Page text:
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Meet Huelon Harrison!

Huelon Harrison
Legacy Resource Group, Dallas
Member, APTA Executive and Legislative committees, Authorization Task Force; chair, American Public Transportation Foundation; second vice chair, Business Member Board of Governors

Please describe the scope of your business.
Legacy Resource Group is a consulting practice that specializes in business development and strategic partnering between prime and subcontractors. More specifically, I help businesses find the qualified firms who can move their projects forward, starting at the RFQ and continuing right through to completion. Firms also often engage me to stay with a project team to help mitigate issues, address client concerns and identify other opportunities.

I started the firm full time in 2006 when I was leaving the board of directors at Dallas Area Rapid Transit (DART). As a result of my board service, I had a chance to see firsthand the need for making good matches--to pair up the right organizations with the right partners on the right projects.

Before this, I was in commercial banking, and I specialized in small business lending with a focus on serving historically underserved clients and on being a liaison to business owners, not-for-profit organizations and community groups.

How long have you worked in public transportation?
I was named to the DART board in 1998 and was the DART chair from 2003 to 2005. I was first drawn to public transportation as a graduate student in Atlanta, when I used public transit for the first time. After being a frequent rider, I developed an interest in the public transportation industry.

How long have you been an APTA member? Please describe your involvement with APTA and note what's rewarding about it.
I first got involved with APTA in 1999--a year after I was named to the DART board--when I attended my first conference. I wanted to learn about public transportation from the ground up. Since then, I've attended most APTA conferences--bus, rail, the Legislative Conference, the Annual Meeting, the Business Member Board of Governors (BMBG) and the Transit Board Members Committee meetings.

I first got active in the Transit Board Members Committee, where I worked my way up through the ranks through various roles and then became chair. In addition to my current roles, I've also been on the Diversity Council and served on various other APTA and BMBG committees and subcommittees.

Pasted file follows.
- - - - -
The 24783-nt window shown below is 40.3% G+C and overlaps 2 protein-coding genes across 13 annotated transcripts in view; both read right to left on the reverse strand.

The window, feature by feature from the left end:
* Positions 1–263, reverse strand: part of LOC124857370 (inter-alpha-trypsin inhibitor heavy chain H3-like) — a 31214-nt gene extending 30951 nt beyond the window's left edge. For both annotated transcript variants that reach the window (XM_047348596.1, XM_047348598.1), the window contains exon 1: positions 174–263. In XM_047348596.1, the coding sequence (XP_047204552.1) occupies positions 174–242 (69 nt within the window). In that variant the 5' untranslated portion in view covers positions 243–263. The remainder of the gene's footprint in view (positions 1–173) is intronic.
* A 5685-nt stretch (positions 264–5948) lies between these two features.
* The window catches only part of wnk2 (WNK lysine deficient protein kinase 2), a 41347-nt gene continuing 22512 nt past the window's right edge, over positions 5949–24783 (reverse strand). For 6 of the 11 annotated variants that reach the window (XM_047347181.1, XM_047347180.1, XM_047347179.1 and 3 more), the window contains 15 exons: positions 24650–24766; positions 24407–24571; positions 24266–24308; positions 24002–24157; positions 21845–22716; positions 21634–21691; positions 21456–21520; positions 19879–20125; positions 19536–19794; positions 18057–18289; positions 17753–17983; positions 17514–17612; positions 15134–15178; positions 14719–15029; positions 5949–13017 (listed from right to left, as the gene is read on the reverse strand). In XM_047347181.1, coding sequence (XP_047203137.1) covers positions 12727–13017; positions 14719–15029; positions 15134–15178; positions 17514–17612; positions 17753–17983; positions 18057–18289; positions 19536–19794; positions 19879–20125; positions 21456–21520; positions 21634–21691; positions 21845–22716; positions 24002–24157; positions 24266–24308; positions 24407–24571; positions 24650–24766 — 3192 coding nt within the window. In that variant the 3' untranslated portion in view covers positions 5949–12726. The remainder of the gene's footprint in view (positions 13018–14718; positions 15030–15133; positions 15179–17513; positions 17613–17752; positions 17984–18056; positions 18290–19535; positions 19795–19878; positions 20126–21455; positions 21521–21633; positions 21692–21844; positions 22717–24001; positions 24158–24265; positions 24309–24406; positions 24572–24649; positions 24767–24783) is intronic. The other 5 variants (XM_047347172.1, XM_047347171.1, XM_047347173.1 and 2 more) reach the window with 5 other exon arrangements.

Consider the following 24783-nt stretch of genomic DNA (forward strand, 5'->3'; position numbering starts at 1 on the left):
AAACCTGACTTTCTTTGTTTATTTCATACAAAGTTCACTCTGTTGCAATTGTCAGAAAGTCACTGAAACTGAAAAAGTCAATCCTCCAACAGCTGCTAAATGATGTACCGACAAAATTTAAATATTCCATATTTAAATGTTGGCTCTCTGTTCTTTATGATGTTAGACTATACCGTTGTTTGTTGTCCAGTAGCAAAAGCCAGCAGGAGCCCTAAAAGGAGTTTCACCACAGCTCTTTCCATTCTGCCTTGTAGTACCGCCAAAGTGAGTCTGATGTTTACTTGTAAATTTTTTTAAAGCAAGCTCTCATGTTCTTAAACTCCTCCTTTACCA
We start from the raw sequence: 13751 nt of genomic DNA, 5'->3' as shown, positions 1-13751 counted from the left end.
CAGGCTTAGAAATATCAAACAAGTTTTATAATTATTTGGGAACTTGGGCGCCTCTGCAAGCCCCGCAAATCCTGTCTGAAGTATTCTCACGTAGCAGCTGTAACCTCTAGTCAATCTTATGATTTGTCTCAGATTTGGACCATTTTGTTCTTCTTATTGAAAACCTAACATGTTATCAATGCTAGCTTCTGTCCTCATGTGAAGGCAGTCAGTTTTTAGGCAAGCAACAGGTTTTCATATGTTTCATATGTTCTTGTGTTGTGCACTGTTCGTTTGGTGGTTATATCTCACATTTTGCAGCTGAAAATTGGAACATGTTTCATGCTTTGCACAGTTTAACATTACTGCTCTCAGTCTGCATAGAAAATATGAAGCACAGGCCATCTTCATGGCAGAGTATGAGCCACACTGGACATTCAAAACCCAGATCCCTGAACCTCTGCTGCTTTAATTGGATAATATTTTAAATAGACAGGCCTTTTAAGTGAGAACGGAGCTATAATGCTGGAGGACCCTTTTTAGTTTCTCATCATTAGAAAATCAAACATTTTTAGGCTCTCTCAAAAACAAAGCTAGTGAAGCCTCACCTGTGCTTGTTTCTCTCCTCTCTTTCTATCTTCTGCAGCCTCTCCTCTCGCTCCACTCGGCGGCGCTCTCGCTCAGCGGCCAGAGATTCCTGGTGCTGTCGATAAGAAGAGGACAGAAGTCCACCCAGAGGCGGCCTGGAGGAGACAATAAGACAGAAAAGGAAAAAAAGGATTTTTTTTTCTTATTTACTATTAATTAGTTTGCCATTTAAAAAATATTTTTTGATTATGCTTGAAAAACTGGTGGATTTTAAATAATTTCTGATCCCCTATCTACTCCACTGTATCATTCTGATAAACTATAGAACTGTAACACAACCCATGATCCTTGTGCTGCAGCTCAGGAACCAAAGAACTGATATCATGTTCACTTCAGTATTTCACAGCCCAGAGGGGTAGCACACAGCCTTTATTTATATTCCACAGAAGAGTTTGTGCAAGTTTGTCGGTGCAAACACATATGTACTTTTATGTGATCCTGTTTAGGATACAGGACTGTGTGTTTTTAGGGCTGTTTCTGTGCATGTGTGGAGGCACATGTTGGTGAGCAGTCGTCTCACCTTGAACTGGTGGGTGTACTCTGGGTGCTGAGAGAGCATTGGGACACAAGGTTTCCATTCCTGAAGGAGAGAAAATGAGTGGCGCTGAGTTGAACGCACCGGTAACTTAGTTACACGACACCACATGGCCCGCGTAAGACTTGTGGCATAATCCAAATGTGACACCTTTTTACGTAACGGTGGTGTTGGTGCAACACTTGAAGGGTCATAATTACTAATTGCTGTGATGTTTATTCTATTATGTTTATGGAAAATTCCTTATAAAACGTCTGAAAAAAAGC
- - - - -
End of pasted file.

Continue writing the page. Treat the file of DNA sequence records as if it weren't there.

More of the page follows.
When people join organizations like APTA, they can either be observers or participants. I decided early on to be a participant. I understand the need for long-term committee service, but I also believe in mentoring others so they can participate in leadership roles too.

What have you found to be the most valuable APTA benefit or resource? Which one helps you do your job?
APTA committees and resources are invaluable. As a conference attendee, I go to sessions, ask questions and try to serve as a resource myself.

I appreciate the exposure to this education and the ability to connect with other consultants across the country and share best practices. I can pick up the phone--and do, sometimes on a weekly basis--to my BMBG colleagues and ask questions and get answers, hear how someone has solved a problem or addressed an issue. It's also a great venue for networking--for my own business and to help introduce others too. Being part of an organization is helping others grow.

What do you like most about your career as a consultant?
I enjoy helping people--being part of their success stories, helping them get to the next opportunity and linking their particular skillset with the needs of an organization.

What is unique about your business? What would readers be surprised to learn?
I don't try to close a deal in the first conversation. I want people to know they can trust me, that I can get the job done. I try to do a little bit extra with every project, to spend time on a job, to give the right answer--even if it's not always the answer my client might have wanted to hear. I'm a hands-on consultant.

I also love to take photographs. I started taking photos in 1973. It's an opportunity to capture a moment, and it's a good way to meet people and make sure they remember me. I've taken photos at many APTA meetings and conferences. It's a good conversation starter and a way to connect with speakers and other participants. It's a real highlight for me that one of my photographs--the opening of DART's Orange Line light rail--was on the cover of APTA's 2014 calendar.
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